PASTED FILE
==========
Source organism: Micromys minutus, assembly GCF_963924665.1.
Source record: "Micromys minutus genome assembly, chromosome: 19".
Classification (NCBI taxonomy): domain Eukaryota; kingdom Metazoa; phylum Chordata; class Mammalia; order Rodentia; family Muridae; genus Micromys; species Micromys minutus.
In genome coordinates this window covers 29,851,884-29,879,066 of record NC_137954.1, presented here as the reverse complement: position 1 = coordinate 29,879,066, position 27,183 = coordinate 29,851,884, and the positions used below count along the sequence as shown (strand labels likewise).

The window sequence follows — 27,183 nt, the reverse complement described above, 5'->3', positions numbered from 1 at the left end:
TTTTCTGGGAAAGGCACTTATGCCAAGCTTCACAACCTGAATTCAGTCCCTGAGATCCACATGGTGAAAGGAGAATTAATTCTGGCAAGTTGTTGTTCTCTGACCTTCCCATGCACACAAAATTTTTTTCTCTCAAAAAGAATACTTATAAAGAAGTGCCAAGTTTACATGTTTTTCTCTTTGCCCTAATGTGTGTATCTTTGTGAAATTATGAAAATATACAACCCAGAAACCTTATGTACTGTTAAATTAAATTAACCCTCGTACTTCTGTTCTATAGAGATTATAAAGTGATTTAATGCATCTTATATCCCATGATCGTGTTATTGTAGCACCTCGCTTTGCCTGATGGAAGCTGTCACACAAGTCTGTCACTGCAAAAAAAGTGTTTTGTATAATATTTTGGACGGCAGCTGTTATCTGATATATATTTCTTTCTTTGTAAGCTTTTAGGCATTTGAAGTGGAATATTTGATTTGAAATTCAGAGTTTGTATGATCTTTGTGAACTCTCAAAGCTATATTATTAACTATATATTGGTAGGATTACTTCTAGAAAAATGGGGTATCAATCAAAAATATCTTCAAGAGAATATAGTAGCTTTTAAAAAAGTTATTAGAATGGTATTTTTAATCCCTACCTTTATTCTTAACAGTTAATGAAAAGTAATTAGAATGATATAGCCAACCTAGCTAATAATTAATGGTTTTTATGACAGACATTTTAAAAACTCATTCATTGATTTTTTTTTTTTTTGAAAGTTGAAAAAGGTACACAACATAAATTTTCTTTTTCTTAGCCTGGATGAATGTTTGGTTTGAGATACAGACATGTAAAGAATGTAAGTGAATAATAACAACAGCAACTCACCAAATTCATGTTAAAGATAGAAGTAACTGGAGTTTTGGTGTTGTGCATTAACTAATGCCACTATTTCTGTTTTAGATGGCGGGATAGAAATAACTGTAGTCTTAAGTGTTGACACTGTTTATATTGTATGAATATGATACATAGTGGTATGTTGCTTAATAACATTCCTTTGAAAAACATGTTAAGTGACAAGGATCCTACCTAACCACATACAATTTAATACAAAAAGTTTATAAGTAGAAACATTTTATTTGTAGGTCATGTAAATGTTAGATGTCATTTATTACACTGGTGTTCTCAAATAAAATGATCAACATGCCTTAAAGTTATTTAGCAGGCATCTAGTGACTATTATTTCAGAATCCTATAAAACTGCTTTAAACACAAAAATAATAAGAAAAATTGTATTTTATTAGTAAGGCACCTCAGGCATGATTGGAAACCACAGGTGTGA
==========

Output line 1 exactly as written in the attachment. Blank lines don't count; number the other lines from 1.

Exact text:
Source organism: Micromys minutus, assembly GCF_963924665.1.